Plant health is not just a question of identifying a problem quickly and taking steps to treat the pests and diseases attacking your crop. It relies on many other factors, too, such as the growing media you choose, the quality of your irrigation water, how competently your crops are sprayed, and even ensuring any biocontrol agents you depend on are alive and well when released into the greenhouse.
For instance, the pH, alkalinity, electrical conductivity, and nutrient profile of the water you use, all of which can change over time, are integral to the health of plants grown in soilless media, said Neil Mattson, associate professor at Cornell University, New York, addressing an online conference organised by Greenhouse Management magazine
For a start, he said the water’s pH would impact nutrient availability in the root zone. It also has a bearing on the susceptibility of some crops to pathogens such as Thielaviopsis, which is responsible for black root rot in bedding plants including Petunia, Calibrachoa and snapdragon and is favoured by high pH.
Root-zone pH is affected by water alkalinity and will be increased by continuous irrigation with alkaline water. High EC — a measure of the water’s dissolved mineral salts — will lead to wilting and browning of leaf edges. In contrast, high levels of some elements can cause them to accumulate in the growing media to concentrations toxic to plants.
Consequently, Mattson said it’s wise to check water quality with laboratory analysis before drawing from a new source and at least annually for each source you take from, as well as after weather events such as drought or heavy snow or rain.
Help for greenhouse and nursery growers in interpreting test results is available from the free-to-use American online tool www.cleanwater3.org
Mattson warned that the quality of water, and its pH, can even dramatically impact the effectiveness of some pesticides or plant growth regulators it’s mixed with for application. “It can interact with a product, changing the chemistry of the active ingredient,” he said. “Poor quality water can reduce product solubility and absorption by target organisms.”
The water’s pH can also influence how long a plant protection product remains active. The optimum is a pH of 5 to 7, with many materials breaking down at lower or higher levels. As an example, he said the plant growth regulator Ethephon, which works best in slightly acidic conditions, had a half-life (the time taken for half the active ingredient to break down) of 73 days at pH 5 but only 2.4 days at pH 7, and just one day at pH 9.
Jason Deveau, application technology specialist for the Ontario Ministry of Agriculture, Canada, understands that how a droplet behaves in a greenhouse is fundamental to getting the best out of your spray applications for pest and disease control.
In an open field, where there can be a high risk of spray drift, spray droplets need to be medium to ultra coarse in size, falling quickly and evaporating relatively slowly, he said. A very fine droplet, smaller than 50µm, would evaporate so fast outdoors it may never even land.
In comparison, very fine to medium droplets are slower to fall but will survive longer in the humid environment of a greenhouse. There is also more per unit volume of spray liquid, which increases the spray’s coverage. Biorational products often require more accurate applications and a finer spray penetrating further into the crop canopy and covering more leaf surfaces.
“A biorational product may only have 60 per cent efficacy,” he said. “If that’s the best you can pull off, you want every drop to count.”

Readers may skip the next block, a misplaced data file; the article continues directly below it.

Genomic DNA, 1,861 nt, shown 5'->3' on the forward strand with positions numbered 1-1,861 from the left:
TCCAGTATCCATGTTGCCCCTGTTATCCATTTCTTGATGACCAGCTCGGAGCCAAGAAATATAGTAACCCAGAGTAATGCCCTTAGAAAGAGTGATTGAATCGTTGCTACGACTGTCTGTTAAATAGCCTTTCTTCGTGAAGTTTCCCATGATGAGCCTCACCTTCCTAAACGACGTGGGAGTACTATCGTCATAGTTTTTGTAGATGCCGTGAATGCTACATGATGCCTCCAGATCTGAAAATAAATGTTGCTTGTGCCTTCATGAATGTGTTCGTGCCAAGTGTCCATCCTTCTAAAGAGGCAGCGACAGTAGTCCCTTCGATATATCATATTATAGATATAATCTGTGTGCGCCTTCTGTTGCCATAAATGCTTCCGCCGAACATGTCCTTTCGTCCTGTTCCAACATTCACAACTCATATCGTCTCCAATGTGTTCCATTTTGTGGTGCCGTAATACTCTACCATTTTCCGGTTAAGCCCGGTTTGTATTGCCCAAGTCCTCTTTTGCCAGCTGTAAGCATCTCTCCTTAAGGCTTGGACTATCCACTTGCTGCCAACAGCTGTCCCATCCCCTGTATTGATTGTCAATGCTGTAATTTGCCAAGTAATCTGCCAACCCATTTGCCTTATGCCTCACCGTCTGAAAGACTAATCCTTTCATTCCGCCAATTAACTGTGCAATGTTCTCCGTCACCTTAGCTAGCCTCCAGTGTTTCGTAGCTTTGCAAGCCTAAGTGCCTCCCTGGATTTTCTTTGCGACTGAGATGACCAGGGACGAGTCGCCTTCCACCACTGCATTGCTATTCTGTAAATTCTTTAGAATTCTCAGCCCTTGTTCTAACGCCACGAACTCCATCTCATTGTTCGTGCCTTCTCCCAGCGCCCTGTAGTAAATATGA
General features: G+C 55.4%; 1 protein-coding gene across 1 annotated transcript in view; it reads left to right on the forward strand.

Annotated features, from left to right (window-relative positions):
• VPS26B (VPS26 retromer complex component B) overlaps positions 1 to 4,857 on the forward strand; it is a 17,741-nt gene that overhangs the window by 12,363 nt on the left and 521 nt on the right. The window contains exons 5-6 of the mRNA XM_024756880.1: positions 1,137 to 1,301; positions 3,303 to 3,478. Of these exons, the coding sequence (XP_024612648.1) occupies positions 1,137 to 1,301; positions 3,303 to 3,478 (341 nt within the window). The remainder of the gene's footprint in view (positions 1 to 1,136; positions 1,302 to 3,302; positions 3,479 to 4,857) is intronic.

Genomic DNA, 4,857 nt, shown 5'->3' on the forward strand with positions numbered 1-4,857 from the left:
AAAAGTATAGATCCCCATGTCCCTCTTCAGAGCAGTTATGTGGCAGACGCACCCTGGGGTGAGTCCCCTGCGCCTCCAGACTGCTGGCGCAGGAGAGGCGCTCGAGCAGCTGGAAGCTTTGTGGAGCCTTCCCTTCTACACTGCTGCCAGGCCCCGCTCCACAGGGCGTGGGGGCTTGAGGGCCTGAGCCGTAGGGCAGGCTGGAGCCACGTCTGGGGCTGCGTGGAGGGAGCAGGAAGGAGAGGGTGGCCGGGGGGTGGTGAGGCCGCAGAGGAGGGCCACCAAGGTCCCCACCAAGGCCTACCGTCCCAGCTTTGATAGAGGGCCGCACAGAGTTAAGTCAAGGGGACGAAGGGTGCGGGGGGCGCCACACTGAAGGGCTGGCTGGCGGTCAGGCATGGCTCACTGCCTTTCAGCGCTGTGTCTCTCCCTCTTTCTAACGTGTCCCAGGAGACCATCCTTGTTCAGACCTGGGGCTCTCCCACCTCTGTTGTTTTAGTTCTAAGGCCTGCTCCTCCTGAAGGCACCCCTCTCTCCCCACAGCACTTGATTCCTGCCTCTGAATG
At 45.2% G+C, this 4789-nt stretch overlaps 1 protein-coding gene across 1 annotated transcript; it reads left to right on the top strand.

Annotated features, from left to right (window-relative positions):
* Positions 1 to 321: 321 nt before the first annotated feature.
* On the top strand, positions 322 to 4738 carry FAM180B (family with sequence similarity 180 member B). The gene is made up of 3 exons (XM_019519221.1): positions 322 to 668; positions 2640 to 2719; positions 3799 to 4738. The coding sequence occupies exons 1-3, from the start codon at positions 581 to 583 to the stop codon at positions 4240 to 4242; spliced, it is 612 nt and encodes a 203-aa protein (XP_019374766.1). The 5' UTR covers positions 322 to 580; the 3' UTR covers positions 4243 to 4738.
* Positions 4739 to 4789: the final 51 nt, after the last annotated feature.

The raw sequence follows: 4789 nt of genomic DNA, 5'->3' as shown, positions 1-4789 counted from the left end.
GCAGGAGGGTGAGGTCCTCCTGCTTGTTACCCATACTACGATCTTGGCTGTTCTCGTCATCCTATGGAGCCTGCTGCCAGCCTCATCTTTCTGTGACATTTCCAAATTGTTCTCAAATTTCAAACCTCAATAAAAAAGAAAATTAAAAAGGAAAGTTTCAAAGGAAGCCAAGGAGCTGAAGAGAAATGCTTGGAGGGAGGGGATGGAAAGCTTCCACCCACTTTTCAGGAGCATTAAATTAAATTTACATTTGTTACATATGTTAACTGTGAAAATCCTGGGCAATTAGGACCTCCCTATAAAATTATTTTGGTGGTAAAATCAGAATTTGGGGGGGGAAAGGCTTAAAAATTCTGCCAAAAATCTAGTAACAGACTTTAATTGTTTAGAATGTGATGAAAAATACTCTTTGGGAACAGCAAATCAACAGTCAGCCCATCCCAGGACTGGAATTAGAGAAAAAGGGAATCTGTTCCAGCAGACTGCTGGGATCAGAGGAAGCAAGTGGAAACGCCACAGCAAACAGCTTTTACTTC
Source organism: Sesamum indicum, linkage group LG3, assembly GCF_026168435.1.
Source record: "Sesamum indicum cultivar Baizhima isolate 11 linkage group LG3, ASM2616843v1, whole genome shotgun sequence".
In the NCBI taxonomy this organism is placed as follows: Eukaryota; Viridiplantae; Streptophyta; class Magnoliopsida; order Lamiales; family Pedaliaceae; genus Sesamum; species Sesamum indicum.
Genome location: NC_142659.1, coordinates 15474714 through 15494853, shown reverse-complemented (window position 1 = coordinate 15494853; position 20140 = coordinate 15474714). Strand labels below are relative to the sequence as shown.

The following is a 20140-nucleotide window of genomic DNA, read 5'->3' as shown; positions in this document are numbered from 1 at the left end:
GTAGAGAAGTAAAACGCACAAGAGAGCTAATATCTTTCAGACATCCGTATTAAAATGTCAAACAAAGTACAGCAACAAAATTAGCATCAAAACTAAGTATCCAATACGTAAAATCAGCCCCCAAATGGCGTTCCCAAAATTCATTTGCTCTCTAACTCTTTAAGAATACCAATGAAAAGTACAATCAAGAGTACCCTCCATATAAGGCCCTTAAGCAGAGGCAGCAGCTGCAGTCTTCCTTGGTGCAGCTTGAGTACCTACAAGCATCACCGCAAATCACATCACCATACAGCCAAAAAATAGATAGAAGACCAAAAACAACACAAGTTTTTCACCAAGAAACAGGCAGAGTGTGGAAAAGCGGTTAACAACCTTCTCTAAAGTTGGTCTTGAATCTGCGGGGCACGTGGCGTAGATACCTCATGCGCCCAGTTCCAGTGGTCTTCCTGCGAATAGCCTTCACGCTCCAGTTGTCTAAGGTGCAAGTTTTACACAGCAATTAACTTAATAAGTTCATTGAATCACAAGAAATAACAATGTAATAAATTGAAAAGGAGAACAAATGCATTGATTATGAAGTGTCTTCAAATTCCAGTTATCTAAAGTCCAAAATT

How fine a spray you select depends on your target. A 250 litres/ha volume could deposit six 200µm droplets per sq mm, enough to ensure an insect such as a plant bug receives a direct hit. Alternatively, it could deposit 400 50µm droplets per sq mm, in a finer spray that would unlikely escape fungal spores.
“Knowing the pest you’re after and where it is, is part of deciding what size droplet may be best for you,” he said.
When using finer droplets, Deveau reminded growers that air circulation plays a big role in hitting the target. “In a greenhouse, drift is your friend,” he said.
“That’s why stationary foggers can work as well as they do. But while the fogger produces its air currents at source, that’s not enough to move all the air to the corners of your greenhouse; it relies on the air circulation already there.”
He said a closer look at how air flows may show dead zones where the spray isn’t reaching. Even targeted sprays with small droplets may require air assistance, particularly over distances, as increasing sprayer pressure only marginally improves how far fine droplets travel. He said air movement, not spray pressure, is the best way to direct finer sprays.
For those integrating biocontrol agents into their crop protection programmes, Raymond Cloyd of Kansas State University’s Department of Entomology said growers should satisfy themselves that the predators and parasitoids are alive and active on arrival at the nursery.
For instance, breaking open sachets of predatory mites and shaking the bran carrier through sieves will reveal, under the microscope, the adults, nymphs and eggs the sachet holds. “Make sure they (adults and nymphs) are moving,” he said.
Parasitoid emergence and activity can be assessed by leaving a sample release card inside a jar with a section of yellow sticky trap affixed to the underside of the lid.
Cloyd has used this technique to study the whitefly parasitoid Eretmocerus eremicus in commercial products, finding that numbers emerging from release cards can differ significantly between suppliers and between shipments from the same supplier. “You cannot assume that what you are putting out is going to emerge,” he said. “This substantiates the importance of conducting quality assessments of your biocontrol agents.”